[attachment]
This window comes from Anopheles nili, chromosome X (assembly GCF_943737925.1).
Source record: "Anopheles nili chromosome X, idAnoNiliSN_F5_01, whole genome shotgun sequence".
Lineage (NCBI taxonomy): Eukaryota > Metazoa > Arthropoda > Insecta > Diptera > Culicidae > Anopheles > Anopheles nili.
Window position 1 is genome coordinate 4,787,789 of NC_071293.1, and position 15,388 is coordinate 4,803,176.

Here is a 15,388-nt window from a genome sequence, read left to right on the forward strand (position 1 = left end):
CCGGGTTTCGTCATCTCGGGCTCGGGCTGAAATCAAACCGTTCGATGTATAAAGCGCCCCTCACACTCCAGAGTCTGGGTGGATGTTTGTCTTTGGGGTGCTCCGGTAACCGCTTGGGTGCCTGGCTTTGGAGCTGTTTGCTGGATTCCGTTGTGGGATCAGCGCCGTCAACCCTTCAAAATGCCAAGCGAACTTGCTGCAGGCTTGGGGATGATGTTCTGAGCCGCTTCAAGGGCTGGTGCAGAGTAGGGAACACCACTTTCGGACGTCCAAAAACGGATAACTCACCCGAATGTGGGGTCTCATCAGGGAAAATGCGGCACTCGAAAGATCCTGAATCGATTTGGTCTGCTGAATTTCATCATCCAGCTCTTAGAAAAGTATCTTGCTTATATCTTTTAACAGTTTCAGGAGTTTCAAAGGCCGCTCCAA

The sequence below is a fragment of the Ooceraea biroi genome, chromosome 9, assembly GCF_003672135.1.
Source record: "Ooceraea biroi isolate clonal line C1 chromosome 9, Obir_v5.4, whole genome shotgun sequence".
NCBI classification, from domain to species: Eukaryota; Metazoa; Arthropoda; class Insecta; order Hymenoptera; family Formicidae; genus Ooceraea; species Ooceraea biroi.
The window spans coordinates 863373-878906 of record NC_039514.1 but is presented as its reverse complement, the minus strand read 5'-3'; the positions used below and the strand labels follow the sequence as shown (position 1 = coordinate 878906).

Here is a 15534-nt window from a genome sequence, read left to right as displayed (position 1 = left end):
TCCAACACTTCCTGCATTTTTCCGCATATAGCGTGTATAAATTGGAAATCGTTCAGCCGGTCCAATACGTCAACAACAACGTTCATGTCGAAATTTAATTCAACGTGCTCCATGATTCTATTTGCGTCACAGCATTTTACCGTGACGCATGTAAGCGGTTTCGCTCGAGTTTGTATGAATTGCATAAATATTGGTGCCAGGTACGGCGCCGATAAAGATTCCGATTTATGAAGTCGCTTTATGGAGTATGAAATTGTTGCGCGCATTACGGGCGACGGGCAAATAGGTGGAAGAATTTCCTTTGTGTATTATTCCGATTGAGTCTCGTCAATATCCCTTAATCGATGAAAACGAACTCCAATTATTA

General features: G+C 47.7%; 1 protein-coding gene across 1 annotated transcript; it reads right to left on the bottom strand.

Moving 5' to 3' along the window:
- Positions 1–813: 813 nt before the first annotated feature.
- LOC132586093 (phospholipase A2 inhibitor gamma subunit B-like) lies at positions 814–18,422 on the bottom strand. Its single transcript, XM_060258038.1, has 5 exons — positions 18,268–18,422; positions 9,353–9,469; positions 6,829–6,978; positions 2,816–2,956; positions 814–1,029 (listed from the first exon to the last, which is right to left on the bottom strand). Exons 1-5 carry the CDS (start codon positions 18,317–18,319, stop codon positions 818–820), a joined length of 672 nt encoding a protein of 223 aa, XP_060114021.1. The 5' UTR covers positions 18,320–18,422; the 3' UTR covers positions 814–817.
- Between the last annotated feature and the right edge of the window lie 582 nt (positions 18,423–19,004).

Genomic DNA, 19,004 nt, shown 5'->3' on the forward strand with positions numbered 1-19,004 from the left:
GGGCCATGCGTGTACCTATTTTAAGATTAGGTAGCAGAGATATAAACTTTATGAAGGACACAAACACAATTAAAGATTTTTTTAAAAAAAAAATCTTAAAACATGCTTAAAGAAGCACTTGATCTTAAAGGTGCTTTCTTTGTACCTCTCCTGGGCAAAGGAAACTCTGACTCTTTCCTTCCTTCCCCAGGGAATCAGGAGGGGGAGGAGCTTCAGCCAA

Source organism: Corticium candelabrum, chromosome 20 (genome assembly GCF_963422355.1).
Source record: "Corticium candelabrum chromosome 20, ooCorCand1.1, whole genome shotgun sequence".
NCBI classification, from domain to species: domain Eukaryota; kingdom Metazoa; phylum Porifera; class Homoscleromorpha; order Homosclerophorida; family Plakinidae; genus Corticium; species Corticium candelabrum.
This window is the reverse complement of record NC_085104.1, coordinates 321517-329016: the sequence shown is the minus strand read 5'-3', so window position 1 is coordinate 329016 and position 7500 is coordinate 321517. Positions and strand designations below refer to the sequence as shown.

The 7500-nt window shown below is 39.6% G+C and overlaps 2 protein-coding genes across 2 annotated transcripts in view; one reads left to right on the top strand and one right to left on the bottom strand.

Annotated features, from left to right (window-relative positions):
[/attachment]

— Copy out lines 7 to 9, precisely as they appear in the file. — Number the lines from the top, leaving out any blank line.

The sequence below is a fragment of the Ooceraea biroi genome, chromosome 9, assembly GCF_003672135.1.
Source record: "Ooceraea biroi isolate clonal line C1 chromosome 9, Obir_v5.4, whole genome shotgun sequence".
NCBI classification, from domain to species: Eukaryota; Metazoa; Arthropoda; class Insecta; order Hymenoptera; family Formicidae; genus Ooceraea; species Ooceraea biroi.